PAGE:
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Theakston Old Peculier Crime Festival: A Microcosm Of Machiavellian Merriment

Writing.ie | Guest Bloggers | The Lighter Side

Tara Sparling

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In less than two weeks, the writing.ie team and I will be Ryanairing off in no style whatsoever to the Theakston Old Peculier Crime Writing Festival in Harrogate, Yorkshire. I was there last year, and I still even remember some of it, despite the disgraceful amount of fun I had.

Writing.ie will be live tweeting as much as possible, so that readers sadly unable to attend can get some of the flavour, wisdom and entertainment which characterises this festival of books.

And let me tell you – I’m so excited about this trip, I could just kill someone!

…IN A BOOK, for God’s sake. I would never kill someone in real life. Not even for research purposes. Honestly, the way you people think sometimes.

For those who haven’t heard about it, this festival is a major international event in the calendar of crime fiction lovers everywhere. It’s a festival for everyone, but most especially for readers. The place will be crawling with writers, granted; both famous and infamous, with top billing this year going to superstars such as Lee Child, Ian Rankin, Arne Dahl and Kathy Reichs – but where this festival absolutely slaughters (sorry) is in terms of the relaxed bonhomie between all lovers of violence and mayhem.

Theakston Old Peculier Crime Festival: A Microcosm Of Machiavellian MerrimentThere is a seat for everyone, be they readers, new scribes on the block, or established behemoths with a queue to their signing table which is so long, it stretches, somewhat conveniently, all the way back to the bar counter.

Because there really is something quite special about Harrogate. All the events take place in the Old Swan Hotel (which cannot be mentioned without reference to Agatha Christie, who holed up there during her famous disappearance for 11 days in the 1920s), which means that the whole event is centralised into one genial, open garden.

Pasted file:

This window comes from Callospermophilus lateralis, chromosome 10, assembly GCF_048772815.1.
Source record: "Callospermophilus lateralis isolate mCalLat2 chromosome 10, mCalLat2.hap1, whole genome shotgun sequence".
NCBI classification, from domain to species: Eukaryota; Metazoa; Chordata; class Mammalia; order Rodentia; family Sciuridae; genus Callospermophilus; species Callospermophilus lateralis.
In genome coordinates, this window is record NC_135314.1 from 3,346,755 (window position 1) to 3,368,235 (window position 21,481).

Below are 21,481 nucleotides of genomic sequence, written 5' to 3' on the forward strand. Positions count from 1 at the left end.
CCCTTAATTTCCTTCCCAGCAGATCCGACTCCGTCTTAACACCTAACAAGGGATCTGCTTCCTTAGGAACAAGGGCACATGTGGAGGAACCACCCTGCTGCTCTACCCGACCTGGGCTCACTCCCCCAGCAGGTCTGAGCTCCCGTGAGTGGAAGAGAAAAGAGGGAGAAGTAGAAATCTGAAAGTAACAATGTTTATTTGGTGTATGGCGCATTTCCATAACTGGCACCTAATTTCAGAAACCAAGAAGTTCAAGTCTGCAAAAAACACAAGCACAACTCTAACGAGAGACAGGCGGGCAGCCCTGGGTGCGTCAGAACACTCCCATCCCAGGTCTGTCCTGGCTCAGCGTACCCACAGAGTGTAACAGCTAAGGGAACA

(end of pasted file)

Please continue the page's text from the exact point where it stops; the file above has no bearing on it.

Therefore when people spill out of some event at which they heard a favourite author speak of the inspiration behind a character which keeps them awake (either deliciously or chillingly) at night, they frequently take to wandering around on the lawn, the hotel, or in one of the many gardens outside. They might be waiting for another event a bit later; they might be finished for the day. The festival continues to heave enticingly around them, in pockets of smiling faces, speaking jovially of murder and gaslighting.

There is only one place to go: there is no better venue to be. And so people are frequently open to a friendly chat with whomever is standing opposite them, through no fault of their own, and people therefore often find themselves speaking about the relative merits of Centigrade versus Fahrenheit, to someone they belatedly realise wrote that book they loved when the weather was colder.

Theakston Old Peculier Crime Festival: A Microcosm Of Machiavellian MerrimentI’ve been to plenty of literary festivals which are enjoyable, informative and entertaining, where you exit an event and hover by the bookshop table, only to find that everyone is rushing off somewhere else, either because they have another event to attend in another venue, or because they have to go home and empty the washing machine. It’s not the same. It’s the self-contained village atmosphere which makes Harrogate so wonderfully peculiar – truly no pun intended.

For four glorious days, you’re all in it together, before you once again disperse into the daily grind of non-fiction. Everyone is there for the same reason you are, because they are crime fiction fans, readers and writers, come together to celebrate the world’s most popular genre. It’s a music festival for book lovers, but without the abject horror of Portaloos.

I am looking forward to seeing many amazing authors speak in Harrogate; but what I’m looking forward to most of all is that mixed wash of friends not yet met, clustering under a canopy of sunshine or canvas, with a bag of books slung over one shoulder, another three novels held under one oxter, yet another snugly nestled into the waistband of their trousers; a glassful of something cold in one hand, the other waving, shaking or leafing through another story. It’s the most wonderful atmosphere, as though you might be stepping into a book. And you’d kill for that, wouldn’t you?

The 2017 Theakston Old Peculier Crime Writing Festival takes place in the Old Swan Hotel in Harrogate from 20-23 July. Details and tickets here.

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